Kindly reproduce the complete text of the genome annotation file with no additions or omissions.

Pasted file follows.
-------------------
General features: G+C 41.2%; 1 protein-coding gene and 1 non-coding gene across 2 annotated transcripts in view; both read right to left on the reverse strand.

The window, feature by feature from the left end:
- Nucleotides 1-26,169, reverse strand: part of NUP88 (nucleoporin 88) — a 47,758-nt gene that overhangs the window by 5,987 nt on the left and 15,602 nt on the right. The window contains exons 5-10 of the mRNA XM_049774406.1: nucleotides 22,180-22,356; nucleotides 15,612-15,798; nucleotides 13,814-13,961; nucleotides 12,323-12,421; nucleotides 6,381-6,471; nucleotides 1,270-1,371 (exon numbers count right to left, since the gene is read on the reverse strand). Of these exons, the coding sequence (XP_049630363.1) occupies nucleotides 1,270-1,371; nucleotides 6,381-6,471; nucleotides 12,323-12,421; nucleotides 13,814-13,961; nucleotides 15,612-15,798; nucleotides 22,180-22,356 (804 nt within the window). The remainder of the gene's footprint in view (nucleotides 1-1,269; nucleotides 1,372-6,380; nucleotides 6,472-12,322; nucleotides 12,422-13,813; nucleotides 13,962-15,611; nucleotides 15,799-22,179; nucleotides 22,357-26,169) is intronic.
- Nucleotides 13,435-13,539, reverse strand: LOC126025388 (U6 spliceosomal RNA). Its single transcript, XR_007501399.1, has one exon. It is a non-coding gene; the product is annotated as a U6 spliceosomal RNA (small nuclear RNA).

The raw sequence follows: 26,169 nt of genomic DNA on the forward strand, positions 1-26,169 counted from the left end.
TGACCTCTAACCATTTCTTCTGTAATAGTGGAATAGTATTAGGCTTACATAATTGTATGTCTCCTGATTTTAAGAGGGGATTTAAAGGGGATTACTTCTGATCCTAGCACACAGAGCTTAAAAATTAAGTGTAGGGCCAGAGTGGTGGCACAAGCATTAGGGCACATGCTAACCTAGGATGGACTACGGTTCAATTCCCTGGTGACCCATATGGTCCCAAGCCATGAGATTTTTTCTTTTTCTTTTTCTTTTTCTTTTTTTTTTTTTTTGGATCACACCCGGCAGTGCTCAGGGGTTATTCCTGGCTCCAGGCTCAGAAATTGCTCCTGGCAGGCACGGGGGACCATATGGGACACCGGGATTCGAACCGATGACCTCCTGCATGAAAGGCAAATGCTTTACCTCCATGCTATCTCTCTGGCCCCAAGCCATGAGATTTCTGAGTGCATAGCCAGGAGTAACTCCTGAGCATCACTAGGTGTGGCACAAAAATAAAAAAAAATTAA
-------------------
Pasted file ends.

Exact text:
General features: G+C 41.2%; 1 protein-coding gene and 1 non-coding gene across 2 annotated transcripts in view; both read right to left on the reverse strand.

The window, feature by feature from the left end:
- Nucleotides 1-26,169, reverse strand: part of NUP88 (nucleoporin 88) — a 47,758-nt gene that overhangs the window by 5,987 nt on the left and 15,602 nt on the right. The window contains exons 5-10 of the mRNA XM_049774406.1: nucleotides 22,180-22,356; nucleotides 15,612-15,798; nucleotides 13,814-13,961; nucleotides 12,323-12,421; nucleotides 6,381-6,471; nucleotides 1,270-1,371 (exon numbers count right to left, since the gene is read on the reverse strand). Of these exons, the coding sequence (XP_049630363.1) occupies nucleotides 1,270-1,371; nucleotides 6,381-6,471; nucleotides 12,323-12,421; nucleotides 13,814-13,961; nucleotides 15,612-15,798; nucleotides 22,180-22,356 (804 nt within the window). The remainder of the gene's footprint in view (nucleotides 1-1,269; nucleotides 1,372-6,380; nucleotides 6,472-12,322; nucleotides 12,422-13,813; nucleotides 13,962-15,611; nucleotides 15,799-22,179; nucleotides 22,357-26,169) is intronic.
- Nucleotides 13,435-13,539, reverse strand: LOC126025388 (U6 spliceosomal RNA). Its single transcript, XR_007501399.1, has one exon. It is a non-coding gene; the product is annotated as a U6 spliceosomal RNA (small nuclear RNA).

The raw sequence follows: 26,169 nt of genomic DNA on the forward strand, positions 1-26,169 counted from the left end.
TGACCTCTAACCATTTCTTCTGTAATAGTGGAATAGTATTAGGCTTACATAATTGTATGTCTCCTGATTTTAAGAGGGGATTTAAAGGGGATTACTTCTGATCCTAGCACACAGAGCTTAAAAATTAAGTGTAGGGCCAGAGTGGTGGCACAAGCATTAGGGCACATGCTAACCTAGGATGGACTACGGTTCAATTCCCTGGTGACCCATATGGTCCCAAGCCATGAGATTTTTTCTTTTTCTTTTTCTTTTTCTTTTTTTTTTTTTTTGGATCACACCCGGCAGTGCTCAGGGGTTATTCCTGGCTCCAGGCTCAGAAATTGCTCCTGGCAGGCACGGGGGACCATATGGGACACCGGGATTCGAACCGATGACCTCCTGCATGAAAGGCAAATGCTTTACCTCCATGCTATCTCTCTGGCCCCAAGCCATGAGATTTCTGAGTGCATAGCCAGGAGTAACTCCTGAGCATCACTAGGTGTGGCACAAAAATAAAAAAAAATTAA